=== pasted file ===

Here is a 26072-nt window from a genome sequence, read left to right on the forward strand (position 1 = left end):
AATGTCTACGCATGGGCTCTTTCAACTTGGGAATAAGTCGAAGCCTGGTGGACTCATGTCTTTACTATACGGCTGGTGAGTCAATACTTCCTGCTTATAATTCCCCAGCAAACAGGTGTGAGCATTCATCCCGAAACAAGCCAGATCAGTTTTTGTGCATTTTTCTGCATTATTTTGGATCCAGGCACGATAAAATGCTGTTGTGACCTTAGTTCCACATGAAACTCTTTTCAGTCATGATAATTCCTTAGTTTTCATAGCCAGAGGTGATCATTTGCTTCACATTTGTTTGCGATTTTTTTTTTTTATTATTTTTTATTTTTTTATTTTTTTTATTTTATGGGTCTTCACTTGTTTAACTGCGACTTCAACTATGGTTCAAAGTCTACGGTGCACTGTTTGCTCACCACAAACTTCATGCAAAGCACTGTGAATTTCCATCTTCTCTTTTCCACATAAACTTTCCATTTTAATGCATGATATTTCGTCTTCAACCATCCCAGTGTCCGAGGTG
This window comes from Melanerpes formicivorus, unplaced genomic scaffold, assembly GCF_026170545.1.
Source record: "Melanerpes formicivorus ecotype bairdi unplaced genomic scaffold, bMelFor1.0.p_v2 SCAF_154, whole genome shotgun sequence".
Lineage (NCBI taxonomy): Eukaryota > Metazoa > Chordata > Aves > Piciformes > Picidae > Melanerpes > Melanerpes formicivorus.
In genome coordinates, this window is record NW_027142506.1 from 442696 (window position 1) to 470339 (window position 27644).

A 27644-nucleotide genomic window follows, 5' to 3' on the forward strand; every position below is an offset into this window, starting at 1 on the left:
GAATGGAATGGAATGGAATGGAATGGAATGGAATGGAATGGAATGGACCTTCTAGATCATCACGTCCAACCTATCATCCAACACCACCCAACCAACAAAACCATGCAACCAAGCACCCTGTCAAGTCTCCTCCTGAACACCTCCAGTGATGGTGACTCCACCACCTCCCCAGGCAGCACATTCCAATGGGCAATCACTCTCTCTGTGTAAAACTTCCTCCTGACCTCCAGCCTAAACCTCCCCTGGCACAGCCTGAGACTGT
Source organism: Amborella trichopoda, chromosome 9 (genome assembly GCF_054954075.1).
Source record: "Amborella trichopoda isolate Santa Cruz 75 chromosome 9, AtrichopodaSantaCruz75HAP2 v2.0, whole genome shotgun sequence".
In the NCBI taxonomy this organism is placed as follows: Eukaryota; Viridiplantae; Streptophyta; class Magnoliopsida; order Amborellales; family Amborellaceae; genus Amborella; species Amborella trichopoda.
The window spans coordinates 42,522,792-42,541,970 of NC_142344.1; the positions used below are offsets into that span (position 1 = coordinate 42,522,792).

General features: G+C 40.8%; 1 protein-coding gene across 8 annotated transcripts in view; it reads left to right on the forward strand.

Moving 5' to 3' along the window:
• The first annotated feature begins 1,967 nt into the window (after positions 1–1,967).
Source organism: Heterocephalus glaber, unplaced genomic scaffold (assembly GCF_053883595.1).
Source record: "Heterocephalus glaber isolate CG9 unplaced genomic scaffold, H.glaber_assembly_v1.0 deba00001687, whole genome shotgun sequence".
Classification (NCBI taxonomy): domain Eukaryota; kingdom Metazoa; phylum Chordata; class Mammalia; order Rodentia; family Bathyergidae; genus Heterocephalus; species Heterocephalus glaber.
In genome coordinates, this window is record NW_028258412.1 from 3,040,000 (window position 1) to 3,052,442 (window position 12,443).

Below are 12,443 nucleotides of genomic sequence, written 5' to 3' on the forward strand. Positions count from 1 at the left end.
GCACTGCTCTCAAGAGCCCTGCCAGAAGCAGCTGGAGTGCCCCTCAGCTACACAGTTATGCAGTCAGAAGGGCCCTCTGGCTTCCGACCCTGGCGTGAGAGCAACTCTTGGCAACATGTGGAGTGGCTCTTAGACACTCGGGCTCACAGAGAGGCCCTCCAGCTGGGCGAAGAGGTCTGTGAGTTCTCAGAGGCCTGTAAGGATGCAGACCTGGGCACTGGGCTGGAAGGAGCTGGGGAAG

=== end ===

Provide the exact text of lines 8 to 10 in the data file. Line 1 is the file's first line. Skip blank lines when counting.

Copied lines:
GAATGGAATGGAATGGAATGGAATGGAATGGAATGGAATGGAATGGACCTTCTAGATCATCACGTCCAACCTATCATCCAACACCACCCAACCAACAAAACCATGCAACCAAGCACCCTGTCAAGTCTCCTCCTGAACACCTCCAGTGATGGTGACTCCACCACCTCCCCAGGCAGCACATTCCAATGGGCAATCACTCTCTCTGTGTAAAACTTCCTCCTGACCTCCAGCCTAAACCTCCCCTGGCACAGCCTGAGACTGT
Source organism: Amborella trichopoda, chromosome 9 (genome assembly GCF_054954075.1).
Source record: "Amborella trichopoda isolate Santa Cruz 75 chromosome 9, AtrichopodaSantaCruz75HAP2 v2.0, whole genome shotgun sequence".